Step I – Recycle household items and re-use them for painting containers, thumbnail sketching, masking your art.
Consider the packaging you throw away. A few suggestions :-
Small fish/crab paste jars are plentiful from supermarkets. Use them for fluid containers. Acrylic – water, retarder fluid. Oil – White spirits/turpentine, Liquin. They are ideal for carrying liquids during outside (en plein) use being small with a screwed tight cap.
Cereal boxes can be used for cardboard (thumbnail sketching. General use such as keeping clean equipment when used as a lining).
Cleaner spray bottles can be used for the application of oil retouching varnish, Any application where wiping would smudge the image i.e. water colour, and non-fast ink sealant. I use them to occasionally spray water on to my Acrylic palette. Make sure you wash out the spray bottles thoroughly before recycled use.
Step 2 – Make your own.
Is the area where the largest savings are made, typically 90 to 95% of catalogued brands. They cover mainly different styles of easels.
Step 3 – use online suppliers for purchased items.
Paint – Do not purchase cheap paint kits. They are cheap because the manufacturer reduces the amount of pigment and increases the filler. They also include colours that are not needed. Instead purchase graduate or artist quality paints in the colours you need.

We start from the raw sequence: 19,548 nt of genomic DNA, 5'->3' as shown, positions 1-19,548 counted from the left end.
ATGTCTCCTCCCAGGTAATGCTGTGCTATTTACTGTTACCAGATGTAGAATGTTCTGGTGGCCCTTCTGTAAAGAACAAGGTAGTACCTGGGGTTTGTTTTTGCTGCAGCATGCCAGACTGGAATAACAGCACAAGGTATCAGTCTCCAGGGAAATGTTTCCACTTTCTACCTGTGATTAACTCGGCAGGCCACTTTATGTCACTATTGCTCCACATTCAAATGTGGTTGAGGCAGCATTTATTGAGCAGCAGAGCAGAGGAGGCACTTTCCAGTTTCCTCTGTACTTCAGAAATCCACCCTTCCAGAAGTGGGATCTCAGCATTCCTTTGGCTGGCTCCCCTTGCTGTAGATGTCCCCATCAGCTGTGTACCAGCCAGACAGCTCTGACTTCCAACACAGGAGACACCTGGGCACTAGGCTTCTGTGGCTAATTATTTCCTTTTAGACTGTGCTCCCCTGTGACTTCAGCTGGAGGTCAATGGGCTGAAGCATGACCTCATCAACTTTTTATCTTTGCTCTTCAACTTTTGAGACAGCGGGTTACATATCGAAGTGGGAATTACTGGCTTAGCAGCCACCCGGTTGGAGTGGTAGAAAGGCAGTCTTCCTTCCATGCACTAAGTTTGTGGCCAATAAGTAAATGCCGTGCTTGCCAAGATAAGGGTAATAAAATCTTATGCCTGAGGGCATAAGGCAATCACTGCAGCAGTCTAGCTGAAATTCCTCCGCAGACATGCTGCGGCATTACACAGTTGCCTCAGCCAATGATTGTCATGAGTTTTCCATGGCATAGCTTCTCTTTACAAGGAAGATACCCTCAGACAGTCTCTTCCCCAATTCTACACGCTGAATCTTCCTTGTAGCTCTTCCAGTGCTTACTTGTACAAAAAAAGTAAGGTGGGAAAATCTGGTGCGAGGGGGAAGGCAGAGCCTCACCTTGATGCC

The most economical is 38 mm tube size. To start with, use a colour wheel as guide (or use a free DIY colour chart)
Light Primary colours – Cadmium Red, Cadmium Yellow, Cobolt Blue, (this could be substituted with Cerulean Blue)
Dark Primary colours – Alizarin Crimson, French Ultramarine, Yellow Ochre (this could be substituted with Raw Sienna)
Secondary (Complimentary) colours – Orange – mix red and yellow. Purple (Mauve) – mix red and blue. Green – mix Blue and Yellow. Brown – mix Red, Yellow and Blue. You will use a lot of Titanium White, so purchase a larger tube. Do not purchase Black as it is a dull colour. Instead mix French Ultramarine and Burnt Umber.
Other colours you may like to try and/or add at a later date:-
Lemon Yellow – this is a brighter colour and could be substituted for Cadmium Yellow.
Naples yellow - is not as dominant as the other two yellows’ but makes good colour mixes.
Flesh Tint – I do not use this on its own, but it mixes well to make light pastel colours. Add a small amount to eliminate the ‘Chalky’ look associated with Titanium White.
Burnt Sienna – is a fairly light brown and mixes well with other colours. Can replace a mix of red, yellow and blue when the desired result is not achieved.
Burnt Umber - makes a good shadow colour when mixed with French Ultramarine. It can also be used as a darker colour to the other brown alternatives.
Emerald green - is lighter than Viridian and less domininat. Do not purchase both.
Violet – Makes a brighter colour than mixes of red and blue. Magenta is another slightly more bluer alternative. Try both to determine the best for your needs.
Make up your own colour chart by mixing bright and dark colours and also by varying the